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The Best Drum 'n' Bass Tracks Ever!

Updated on September 10, 2011

"...I'm a junglist..."

First there was acid house, which became rave, when manifested into breakbeat, then jungle, and finally drum 'n' bass. It can be argued that DnB has mutated into Dubstep, but I'm not letting go - not yet.

Since the late 90s, I've been an avid DnB/junglist, both as a listener and as a DJ (nothing serious, but was DJ'ing on the 'net regularly at one point).

Below is my list of all-time greatest DnB tunes. It's in no way finished, and if you have a particular favourite, let's hear it!

Heavyweight - DJ Fresh

I was always a bit unsure about Fresh - some of his tracks border on the comical, and his commercialisation into dubstep is cringeworthy. However, all these thoughts were laid to rest once I had my wig split open by the massive rising bassline on this track. Quality tune.

Black - DJ SS

Displaying an intelligent mix of breaks, snares, and menacing bass that was the signature of late 90's drum 'n' bass, it doesn't get any better than Black, although the "I will always love you" sample isn't really needed. Again, a dark tune.

Night Flight - Shimon & Andy C

A slow and easy build-up of bass and snares cumulate in frantic breaks. Dark.

Renegade Snares - Omni Trio

OK, a bit Jungle-y, but still a massive tune that sometimes crops up in present mixes. An emotional piano riff, female vocals, and snares make this a firm DnB classic.

Ra! (Original Sin Remix) - Ebony Dubsters

Considering the nonsensical sample "By the power of Ra" which sounds like something uttered by Ron Burgandy, this track is raw. I had the original mix on vinyl, which was also a stormer but not to the extend of the Original Sin mix, who turn this up to 11.

Ghost Town - D-Minds

Sounds like it should be a lovely track to start with; quiet, simplistic, almost tuneful. Then it hits you; a thumping marching bassline with nasty analogue riffs threading through it. I can't help but get busy whenever I hear this.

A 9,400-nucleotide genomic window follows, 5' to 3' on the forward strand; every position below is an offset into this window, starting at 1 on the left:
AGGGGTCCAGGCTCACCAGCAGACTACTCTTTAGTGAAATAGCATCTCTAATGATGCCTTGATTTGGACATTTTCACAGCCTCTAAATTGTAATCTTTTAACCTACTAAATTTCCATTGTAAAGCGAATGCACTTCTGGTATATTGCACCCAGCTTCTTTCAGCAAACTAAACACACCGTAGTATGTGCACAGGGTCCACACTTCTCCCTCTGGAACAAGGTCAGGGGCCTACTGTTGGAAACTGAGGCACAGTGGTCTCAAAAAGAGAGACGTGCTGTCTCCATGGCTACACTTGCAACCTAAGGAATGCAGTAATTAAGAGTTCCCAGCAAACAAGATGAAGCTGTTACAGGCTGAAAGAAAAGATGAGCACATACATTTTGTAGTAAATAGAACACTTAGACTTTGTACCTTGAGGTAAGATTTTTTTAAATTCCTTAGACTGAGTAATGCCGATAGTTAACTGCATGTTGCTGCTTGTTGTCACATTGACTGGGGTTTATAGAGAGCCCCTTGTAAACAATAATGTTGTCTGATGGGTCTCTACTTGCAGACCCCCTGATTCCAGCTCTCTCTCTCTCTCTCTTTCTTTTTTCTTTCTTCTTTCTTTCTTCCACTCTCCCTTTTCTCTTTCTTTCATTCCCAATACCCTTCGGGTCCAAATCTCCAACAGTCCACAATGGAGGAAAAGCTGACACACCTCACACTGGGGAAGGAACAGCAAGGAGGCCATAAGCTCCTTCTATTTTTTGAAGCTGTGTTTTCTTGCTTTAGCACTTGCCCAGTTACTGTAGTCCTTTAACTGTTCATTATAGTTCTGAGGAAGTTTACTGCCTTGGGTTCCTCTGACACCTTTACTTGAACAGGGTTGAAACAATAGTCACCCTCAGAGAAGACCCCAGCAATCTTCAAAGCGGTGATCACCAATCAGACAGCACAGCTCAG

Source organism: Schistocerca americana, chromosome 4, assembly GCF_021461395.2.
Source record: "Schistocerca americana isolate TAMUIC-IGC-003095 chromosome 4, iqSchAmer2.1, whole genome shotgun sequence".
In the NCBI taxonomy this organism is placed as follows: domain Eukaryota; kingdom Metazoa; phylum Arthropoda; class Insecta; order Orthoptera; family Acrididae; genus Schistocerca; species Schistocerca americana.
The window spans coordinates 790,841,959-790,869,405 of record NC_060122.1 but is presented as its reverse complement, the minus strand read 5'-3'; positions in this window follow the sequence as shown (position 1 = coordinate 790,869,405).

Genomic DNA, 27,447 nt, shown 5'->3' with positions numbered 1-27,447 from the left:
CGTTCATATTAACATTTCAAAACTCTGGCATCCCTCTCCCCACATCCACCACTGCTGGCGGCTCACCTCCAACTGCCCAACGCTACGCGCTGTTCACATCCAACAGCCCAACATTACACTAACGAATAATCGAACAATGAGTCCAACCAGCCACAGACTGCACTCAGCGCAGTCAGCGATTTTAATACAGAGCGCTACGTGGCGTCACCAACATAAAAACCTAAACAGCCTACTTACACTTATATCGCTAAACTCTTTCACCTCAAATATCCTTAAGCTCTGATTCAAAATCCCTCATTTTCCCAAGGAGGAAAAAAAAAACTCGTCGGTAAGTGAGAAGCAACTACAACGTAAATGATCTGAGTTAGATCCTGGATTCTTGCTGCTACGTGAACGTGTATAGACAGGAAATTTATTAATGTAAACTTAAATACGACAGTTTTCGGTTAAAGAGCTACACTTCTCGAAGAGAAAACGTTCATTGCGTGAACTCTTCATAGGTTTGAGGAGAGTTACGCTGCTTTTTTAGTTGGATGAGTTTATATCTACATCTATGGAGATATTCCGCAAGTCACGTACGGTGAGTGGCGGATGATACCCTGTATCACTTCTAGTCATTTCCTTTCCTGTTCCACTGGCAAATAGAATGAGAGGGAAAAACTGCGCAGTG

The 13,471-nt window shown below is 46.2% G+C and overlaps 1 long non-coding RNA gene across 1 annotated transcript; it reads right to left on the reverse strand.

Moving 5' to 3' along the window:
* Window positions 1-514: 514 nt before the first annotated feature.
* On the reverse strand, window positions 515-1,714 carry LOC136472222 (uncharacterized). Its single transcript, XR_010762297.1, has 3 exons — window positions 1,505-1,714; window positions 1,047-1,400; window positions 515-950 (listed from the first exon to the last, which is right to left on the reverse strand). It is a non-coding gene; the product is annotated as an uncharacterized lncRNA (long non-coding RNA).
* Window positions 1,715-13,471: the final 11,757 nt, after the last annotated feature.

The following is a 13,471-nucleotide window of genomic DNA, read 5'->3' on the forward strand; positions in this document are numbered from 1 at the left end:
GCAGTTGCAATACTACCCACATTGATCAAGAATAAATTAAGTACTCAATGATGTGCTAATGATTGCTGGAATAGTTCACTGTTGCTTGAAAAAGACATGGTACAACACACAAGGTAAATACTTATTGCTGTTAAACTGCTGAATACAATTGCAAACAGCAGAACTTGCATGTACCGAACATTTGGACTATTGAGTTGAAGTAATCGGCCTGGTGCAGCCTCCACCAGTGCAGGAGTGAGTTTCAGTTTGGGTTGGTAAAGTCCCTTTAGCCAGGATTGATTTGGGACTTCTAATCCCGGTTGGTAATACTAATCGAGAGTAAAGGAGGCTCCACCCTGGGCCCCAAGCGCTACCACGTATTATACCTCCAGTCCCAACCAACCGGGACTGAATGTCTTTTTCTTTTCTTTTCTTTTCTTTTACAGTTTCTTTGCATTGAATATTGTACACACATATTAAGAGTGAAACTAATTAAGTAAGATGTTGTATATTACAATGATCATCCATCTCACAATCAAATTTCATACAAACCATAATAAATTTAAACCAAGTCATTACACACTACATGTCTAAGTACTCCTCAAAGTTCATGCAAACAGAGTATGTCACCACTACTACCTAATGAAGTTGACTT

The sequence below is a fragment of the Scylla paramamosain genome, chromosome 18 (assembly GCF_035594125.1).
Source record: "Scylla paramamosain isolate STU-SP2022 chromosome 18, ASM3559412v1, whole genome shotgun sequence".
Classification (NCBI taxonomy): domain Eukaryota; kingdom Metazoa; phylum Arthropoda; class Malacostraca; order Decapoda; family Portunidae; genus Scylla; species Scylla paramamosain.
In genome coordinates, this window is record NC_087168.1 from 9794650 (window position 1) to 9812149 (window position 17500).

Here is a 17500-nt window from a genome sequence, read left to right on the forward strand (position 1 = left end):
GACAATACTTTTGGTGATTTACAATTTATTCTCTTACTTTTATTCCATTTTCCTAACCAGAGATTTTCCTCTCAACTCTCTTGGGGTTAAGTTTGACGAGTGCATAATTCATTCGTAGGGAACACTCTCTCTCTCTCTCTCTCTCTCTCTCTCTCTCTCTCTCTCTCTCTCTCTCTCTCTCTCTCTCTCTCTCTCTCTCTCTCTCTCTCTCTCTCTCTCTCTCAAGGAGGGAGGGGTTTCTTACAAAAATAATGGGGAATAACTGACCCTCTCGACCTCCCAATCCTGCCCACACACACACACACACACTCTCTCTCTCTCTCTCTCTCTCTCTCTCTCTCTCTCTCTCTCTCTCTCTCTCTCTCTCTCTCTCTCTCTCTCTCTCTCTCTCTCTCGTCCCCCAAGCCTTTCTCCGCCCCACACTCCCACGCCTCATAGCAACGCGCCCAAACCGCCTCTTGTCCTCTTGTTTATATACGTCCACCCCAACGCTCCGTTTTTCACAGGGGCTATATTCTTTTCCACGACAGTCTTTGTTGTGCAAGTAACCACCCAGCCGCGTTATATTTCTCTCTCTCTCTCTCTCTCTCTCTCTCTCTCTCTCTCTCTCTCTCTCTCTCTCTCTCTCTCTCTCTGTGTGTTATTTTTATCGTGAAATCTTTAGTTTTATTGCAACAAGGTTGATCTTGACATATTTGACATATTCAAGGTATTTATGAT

Peace, Love and Unity - DJ Hype

For the record, I don't like Hype. I don't like his scratching over DnB sessions, I don't like his absolute inisistence on having his name over everything he plays. He's even got Hype versions of songs. The guy is ballin', but it's not what I listen to DnB for.

Anyway, there is not one person on this earth that hasn't heard this track. MC Fats says his piece, then a massive bassline kicks in. It's a perfect formula and has ripped apart many speaker cones no doubt.

Being With You - Foul Play

There wasn't many soulful jungle tracks in the '90s - it wasn't a genre that lent itself for "beautiful" music, rather one to go crazy at and get mashed up.

Foul Play were different. Foul Play were dipping into the intelligent side of breaks that LTJ Bukem would make so popular a little later. Being With You is a hugely important, but not a popular track - mainly because it is a work of art in a genre that wasn't that artful. Drum sequences jump in and out, stop, then change. Samples are carefully laid into the song without overpowering the track. It is a rare gem that didn't get much recognition.

Oh Gosh! - Undercover Agent

There is nothing to hate about this tune. Beautiful harp-like samples, breaks, thudding basslines, and vocal samples sets the tune up to be a nice pleasing affair. Then... oh gosh! Immensely popular, got chewed out for many years, and had people dancing in the streets. Kinda.

Deez Breakz - Lynx

A tribute to DnB - this track is a test to see how many references you can identify. A good track, but a little forced vocally. Forgivable, as it does make DnB veterans smile.